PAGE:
Comparing Premium Keyword Tools : Reviewing Wordtracker, Keyword Discovery, and Wordze

Comparing the Premium Keyword Tools vs Free Keyword Tool Options: A Critical Look at 7 Criteria

When I started doing keyword research I went in pretty blind–but lucky I’ve learned quickly that great keyword research can make or break an seo campaign. One particular area this focuses on is the area of keyword tools and latent semantic indexing (LSI). For most purposes keyword data drives your content optimization strategy. Its important to know what people are looking for and then adapting your approach so that it a) listens to Google and b) listens to what your potential customers are actually searching for:

Keyword Data Accuracy. Its ability to provide accurate data. Wordtracker is said to have better keyword data than Keyword discovery. Also, the search engines theoretically should have the best data since its their data in the first place.

Latent Semantic Indexing Its ability to provide latent semantic indexing which mirrors the search engines algorithms. Merely giving you synonyms is probably not comparatively as helpful as providing actual LSI data from the search engines. Four free tools in this area are:

Go Rank Ontology Tool
Google Sets
Quintura search engine
Google sets
Clusty shows results in word subject clusters
• Google search suggest that shows up at the end of search results (as well as during the search process when you search from the main Google search page)

At the moment Google sets is usually my one stop shop for latent semantic indexing. One other clue is to look some of the competition at the top of the rankings or to get a directory or outline of information related to your subject matter.

I’m curious if its better to use the large or small results from Google sets and when it might be appropriate to use one over the other. I’m also curious if there is any other tool that is as good as the Google set? Is Google sets alone sufficient? Finally if you are trying to rank for a 2 word phrase, is it best to do separate searches for each phrase: for instance “Nashville SEO” is not likely to show much related to BOTH terms–it seems best to do at least two searches in this case.

Ability to Find Longtail Keywords. I think this may be overrated in some cases. The free question tool from Wordtracker is one easy way to get long tail key phrases.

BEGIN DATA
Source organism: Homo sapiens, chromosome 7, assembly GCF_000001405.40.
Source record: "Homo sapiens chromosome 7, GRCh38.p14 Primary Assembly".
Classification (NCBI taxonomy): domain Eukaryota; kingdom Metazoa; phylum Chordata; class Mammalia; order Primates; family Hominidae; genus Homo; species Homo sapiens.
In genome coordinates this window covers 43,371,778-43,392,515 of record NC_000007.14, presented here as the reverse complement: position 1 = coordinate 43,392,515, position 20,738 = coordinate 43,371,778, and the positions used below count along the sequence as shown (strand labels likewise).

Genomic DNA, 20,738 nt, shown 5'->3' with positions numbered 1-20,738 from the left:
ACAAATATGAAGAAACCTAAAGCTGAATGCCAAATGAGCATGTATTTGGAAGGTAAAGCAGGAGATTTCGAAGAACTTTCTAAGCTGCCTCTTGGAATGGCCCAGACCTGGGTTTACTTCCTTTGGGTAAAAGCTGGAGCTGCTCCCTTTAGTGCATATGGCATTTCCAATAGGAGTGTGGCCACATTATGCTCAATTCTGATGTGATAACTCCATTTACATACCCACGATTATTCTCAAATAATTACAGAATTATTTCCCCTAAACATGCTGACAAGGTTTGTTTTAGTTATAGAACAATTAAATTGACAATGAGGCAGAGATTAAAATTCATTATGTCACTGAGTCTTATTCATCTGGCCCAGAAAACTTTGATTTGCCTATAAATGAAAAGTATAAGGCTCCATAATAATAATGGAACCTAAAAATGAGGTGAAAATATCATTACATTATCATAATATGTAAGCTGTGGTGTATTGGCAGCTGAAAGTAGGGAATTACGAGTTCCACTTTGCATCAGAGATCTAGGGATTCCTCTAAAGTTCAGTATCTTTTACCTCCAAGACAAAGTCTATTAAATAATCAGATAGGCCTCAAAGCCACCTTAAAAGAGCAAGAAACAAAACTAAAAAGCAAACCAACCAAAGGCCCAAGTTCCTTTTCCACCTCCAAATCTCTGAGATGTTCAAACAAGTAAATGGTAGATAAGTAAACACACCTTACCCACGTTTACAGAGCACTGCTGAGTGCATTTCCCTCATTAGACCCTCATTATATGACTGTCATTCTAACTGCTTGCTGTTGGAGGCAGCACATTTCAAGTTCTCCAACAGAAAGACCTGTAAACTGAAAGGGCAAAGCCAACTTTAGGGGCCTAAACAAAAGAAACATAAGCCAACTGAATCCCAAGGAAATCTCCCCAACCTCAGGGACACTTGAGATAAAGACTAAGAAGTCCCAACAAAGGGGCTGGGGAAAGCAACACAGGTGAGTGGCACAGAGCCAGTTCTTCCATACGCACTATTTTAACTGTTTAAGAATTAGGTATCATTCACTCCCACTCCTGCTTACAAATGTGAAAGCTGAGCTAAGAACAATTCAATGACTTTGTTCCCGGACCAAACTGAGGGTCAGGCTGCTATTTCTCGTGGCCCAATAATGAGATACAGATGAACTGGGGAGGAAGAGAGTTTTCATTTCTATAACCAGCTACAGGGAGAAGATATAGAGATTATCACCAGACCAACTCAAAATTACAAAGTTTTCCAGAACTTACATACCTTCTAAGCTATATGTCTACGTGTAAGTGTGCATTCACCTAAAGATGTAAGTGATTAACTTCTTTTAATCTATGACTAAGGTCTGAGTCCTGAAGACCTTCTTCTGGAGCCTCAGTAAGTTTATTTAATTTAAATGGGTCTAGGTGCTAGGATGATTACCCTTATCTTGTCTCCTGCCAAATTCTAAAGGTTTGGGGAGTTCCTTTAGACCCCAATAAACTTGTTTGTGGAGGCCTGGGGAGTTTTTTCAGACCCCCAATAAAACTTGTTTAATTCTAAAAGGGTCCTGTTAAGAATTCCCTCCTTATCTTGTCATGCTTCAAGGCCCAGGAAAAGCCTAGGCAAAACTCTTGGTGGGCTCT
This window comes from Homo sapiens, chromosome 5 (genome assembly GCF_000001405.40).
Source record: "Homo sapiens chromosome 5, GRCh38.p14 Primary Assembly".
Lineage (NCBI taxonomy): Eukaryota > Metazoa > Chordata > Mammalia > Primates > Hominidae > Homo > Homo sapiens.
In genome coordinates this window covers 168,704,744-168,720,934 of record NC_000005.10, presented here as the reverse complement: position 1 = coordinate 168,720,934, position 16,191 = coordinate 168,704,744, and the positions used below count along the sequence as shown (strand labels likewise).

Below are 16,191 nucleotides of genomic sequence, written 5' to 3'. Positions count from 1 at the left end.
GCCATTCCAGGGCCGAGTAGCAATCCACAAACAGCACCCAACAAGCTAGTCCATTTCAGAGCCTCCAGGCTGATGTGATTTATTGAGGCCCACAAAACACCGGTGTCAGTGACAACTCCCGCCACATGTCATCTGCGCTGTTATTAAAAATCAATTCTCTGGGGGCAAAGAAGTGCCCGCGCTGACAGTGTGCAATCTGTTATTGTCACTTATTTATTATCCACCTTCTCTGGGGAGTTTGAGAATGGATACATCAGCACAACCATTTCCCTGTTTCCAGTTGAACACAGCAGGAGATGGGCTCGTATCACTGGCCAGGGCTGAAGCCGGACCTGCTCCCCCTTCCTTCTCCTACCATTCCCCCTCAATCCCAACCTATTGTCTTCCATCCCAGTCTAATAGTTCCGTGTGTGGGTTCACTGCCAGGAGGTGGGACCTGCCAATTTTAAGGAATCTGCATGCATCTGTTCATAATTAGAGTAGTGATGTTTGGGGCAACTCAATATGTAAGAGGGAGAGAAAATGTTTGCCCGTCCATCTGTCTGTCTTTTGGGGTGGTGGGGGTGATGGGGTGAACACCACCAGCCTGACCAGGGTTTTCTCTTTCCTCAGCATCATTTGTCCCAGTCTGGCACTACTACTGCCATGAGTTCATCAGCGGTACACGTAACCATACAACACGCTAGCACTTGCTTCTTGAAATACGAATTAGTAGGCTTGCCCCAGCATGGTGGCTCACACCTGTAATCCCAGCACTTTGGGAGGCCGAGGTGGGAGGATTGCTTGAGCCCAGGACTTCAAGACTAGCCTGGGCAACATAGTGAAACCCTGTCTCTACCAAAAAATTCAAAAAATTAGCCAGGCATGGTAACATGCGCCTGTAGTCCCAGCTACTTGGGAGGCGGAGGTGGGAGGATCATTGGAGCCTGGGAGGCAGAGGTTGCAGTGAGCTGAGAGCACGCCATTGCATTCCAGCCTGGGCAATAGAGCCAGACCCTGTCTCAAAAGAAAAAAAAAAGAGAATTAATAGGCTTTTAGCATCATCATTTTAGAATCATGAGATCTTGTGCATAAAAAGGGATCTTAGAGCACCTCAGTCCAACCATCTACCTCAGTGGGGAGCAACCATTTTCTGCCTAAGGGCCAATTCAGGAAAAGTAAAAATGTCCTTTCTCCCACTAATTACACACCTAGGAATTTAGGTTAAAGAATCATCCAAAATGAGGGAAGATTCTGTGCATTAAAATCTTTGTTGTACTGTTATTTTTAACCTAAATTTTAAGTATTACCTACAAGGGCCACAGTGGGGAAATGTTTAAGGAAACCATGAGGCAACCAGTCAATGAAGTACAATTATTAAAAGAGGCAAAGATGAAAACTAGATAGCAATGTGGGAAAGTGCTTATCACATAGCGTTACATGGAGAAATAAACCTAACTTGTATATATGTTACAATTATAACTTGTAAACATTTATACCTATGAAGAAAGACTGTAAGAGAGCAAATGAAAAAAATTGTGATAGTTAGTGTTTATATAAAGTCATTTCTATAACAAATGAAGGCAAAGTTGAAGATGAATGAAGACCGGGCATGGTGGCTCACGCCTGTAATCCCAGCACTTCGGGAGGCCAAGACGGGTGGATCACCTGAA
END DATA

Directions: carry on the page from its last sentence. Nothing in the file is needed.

Ability to Get Printed Spreadsheet of Data. Most all of the main premium keyword data. May alone be worth saving 2 hours a month cutting and pasting for a tool like Wordtracker or Wordze. SEO Book keyword tool has this for free.

Ability to Find Competitors and Their Keywords. I don’t know what wordtracker and keyword discovery have in this regard. However Spy Fu has a free option that is incredibly helpful. It is indispensible to your keyword research for both paid search and organic search based marketing.

Relative Competitiveness of Keywords: This is also called KEI. Unfortunately, most KEI scores just assume the number of pages attempting to rank for a page.

Price of the Keyword Tool. Price really isn’t that important in the over scope of things. Once you distribute the cost of a premium keyword tool over a 30 day period most range from $1 to $2.50. The difference isn’t all that great. For all tools under $100, price is almost irrelevant if you are serious about your search engine optimization.

I plan to revisit this post in the near term. If you have anything to add or if you disagreee, please feel free to comment. We hear a lot about long tail keywords, however I’m curious if a bigger discussion should be had over latent semantic indexing and LSI. What do you think of the free and premium keyword tools? Which keyword tools are your favorite(s) (free and premium)?


4 responses to “Comparing Premium Keyword Tools : Reviewing Wordtracker, Keyword Discovery, and Wordze

  1. To identify the keywords used by your competitors try SEMRush!
    See how it works for –

  2. For LSI I really enjoy using Cloudlet and Quintura as they both help with local google results. Never heard about google sets, will try it out. We are in South Africa so most of the tools do not have local data. I have tried keyword discovery and wordtracker and they are great for ideas but not actual local keywords.

  3. Well maybe something like SEMRush is the tool for you. Enter a domain and it will give you the domain’s approximate search budget along with targeted key phrases.

    It’s invaluable information when scoping out competitors.

  4. Here is a host of web analytics software available (about 75 to 100):

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